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Supreme Court blindsides minorities blocking parts of Voter Rights Act

Roger Caldwell

Roger Caldwell

Supreme Court blindsides minorities blocking parts of Voter Rights Act

By Roger Caldwell

     As an African American, I would unequivocally acknowledge that conditions have improved and changed for Black people since the sixties. There is a Black president and family in the White House, and there are more Black mayors and local/state politicians than ever before in the history of the country. These are irrefutable facts and it appears that America is turning the corner, and Blacks should be content and satisfied.

But in 2009, a new radical political arm of the Republican Party emerged, which felt the country was too liberal and our founding fathers principles were being ignored or abandoned. This new conservative wing called their radical organization the “Tea Party” and they were very successful in the election of 2010, because many of their candidates won offices on local, state, and national levels. The radical arm of the Republican Party was also able to win the majority in the House, and the Tea Party expected to help the Republican Party win the 2012 presidential election.

The Tea Party is comprised of 98 percent of white folks, and the liberal media claimed that their ideology is based on racism, and their goal is to support white supremacy. The liberal media argues that the Tea Party wants to turn back the clock, where white people controlled everything.

On the other hand the Tea Party argues that their organization is open to everyone and there are Black and Hispanics in their party. But in 2011, the Republican Party begin to break away from the Tea Party, because there was a national charge that the Tea Party was practicing voter suppression and voter discrimination against minorities. Attorney General Eric Holder challenged the states where newly created suppression laws were enacted, and they were blocked in the election of 2012.

But Shelby County in Tennessee challenged the legality of the Voters Rights Act, and the Supreme Court struck down the heart of the legislation in June 2013. The Voting Rights Act allowed the federal government to stop discriminatory voting laws from being enacted by the states. For 50 years this act was a deterrent applied to nine southern states and certain counties in other states, which had historically denied the ballot to Blacks and minorities.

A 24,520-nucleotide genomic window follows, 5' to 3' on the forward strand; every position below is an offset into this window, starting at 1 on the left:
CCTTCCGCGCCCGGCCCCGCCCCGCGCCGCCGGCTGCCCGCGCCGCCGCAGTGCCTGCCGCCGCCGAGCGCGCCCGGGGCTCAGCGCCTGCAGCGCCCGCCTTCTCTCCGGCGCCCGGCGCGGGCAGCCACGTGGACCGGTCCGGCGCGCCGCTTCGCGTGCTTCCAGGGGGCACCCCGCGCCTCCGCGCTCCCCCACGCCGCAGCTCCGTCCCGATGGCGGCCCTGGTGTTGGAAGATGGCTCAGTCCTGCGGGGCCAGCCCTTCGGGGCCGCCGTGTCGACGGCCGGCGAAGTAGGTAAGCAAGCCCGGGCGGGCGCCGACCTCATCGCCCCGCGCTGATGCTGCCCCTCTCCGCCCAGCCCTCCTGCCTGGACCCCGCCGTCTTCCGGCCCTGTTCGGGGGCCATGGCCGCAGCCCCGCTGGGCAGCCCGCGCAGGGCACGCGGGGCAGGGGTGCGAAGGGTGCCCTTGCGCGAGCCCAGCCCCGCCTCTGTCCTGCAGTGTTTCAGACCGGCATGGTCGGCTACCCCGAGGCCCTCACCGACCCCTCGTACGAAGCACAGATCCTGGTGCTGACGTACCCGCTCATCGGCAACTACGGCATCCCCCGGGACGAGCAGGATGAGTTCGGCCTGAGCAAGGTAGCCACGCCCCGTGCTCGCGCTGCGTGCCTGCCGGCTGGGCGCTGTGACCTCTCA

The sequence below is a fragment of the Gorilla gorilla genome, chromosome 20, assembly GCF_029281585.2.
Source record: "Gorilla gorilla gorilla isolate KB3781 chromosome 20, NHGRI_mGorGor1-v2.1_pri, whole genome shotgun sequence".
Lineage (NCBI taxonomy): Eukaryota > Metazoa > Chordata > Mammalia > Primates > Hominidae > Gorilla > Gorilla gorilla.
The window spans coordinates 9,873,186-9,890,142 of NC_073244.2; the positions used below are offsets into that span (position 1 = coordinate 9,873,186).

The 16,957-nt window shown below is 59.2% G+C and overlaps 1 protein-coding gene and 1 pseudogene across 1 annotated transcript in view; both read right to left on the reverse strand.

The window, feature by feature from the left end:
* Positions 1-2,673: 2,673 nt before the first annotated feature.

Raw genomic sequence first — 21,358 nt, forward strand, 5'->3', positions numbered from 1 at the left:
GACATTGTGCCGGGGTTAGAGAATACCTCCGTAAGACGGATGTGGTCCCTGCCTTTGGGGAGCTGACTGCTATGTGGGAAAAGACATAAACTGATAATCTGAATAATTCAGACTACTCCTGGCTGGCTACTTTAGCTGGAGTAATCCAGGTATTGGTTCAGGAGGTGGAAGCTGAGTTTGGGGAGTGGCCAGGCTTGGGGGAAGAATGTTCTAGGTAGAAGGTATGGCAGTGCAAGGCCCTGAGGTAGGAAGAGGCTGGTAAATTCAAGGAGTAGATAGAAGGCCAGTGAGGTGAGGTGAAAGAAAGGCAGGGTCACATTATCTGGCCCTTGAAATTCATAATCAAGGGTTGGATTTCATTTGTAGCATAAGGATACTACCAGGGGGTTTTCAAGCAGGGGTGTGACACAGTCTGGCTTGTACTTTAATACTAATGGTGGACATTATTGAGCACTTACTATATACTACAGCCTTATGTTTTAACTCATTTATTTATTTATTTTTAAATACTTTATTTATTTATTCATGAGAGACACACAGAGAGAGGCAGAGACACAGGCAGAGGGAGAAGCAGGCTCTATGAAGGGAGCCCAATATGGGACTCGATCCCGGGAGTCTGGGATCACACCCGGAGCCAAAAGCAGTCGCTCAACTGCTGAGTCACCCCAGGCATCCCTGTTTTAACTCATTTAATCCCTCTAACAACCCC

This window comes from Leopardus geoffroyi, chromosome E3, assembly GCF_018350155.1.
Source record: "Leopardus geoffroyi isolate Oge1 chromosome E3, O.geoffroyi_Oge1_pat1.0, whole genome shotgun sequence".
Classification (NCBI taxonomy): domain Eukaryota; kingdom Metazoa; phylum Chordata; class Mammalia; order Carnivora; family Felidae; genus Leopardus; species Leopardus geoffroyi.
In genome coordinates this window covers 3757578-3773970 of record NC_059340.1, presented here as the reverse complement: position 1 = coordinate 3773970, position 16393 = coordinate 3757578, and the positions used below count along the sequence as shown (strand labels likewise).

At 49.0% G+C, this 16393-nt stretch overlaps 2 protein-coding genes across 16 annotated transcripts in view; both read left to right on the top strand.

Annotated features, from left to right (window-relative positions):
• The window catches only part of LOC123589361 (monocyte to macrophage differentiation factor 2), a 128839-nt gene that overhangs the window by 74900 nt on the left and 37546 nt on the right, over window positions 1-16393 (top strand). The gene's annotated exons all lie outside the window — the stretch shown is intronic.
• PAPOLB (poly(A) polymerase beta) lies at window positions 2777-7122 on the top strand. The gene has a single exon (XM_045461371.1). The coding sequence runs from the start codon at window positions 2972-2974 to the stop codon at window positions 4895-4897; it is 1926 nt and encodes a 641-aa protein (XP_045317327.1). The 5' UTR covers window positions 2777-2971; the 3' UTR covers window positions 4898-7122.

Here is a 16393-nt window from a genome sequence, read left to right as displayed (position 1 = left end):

Many civil rights advocates, Blacks, and Hispanics believe this was a right wing decision by the Supreme Court that clears the way for states with conservative legislatures to implement whatever voting laws they want. Before the ink was dry on the Supreme Court decision certain southern states were talking about implementing ID cards and new voting laws. This misguided decision gives conservative lawmakers, which is another word for Tea Party members, the legal right to implement discriminatory and voter suppression laws.

Chief Justice Roberts who wrote the majority decision of the court is only looking at numbers, and many white folks believe that discrimination is just about over in America, and it is only practiced in limited pockets and communities. But racist and discrimination is systemic and the system is set up for the majority of minorities to fail. By gutting the Voting Rights Act white folks are ready to become aggressive and keep minorities from gaining positions of power economically and politically.

As conservatives draw a line in the sand, they are determined and ready to fight and spend money to take back political offices and power. Collectively the minorities, progressives, and liberal have the numbers to win, but it will be a hard fought political war. There is power in the vote, but discrimination and cheating must be exposed and not allowed to exist.

 

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    Carma Lynn Henry Westside Gazette Newspaper 545 N.W. 7th Terrace, Fort Lauderdale, Florida 33311 Office: (954) 525-1489 Fax: (954) 525-1861

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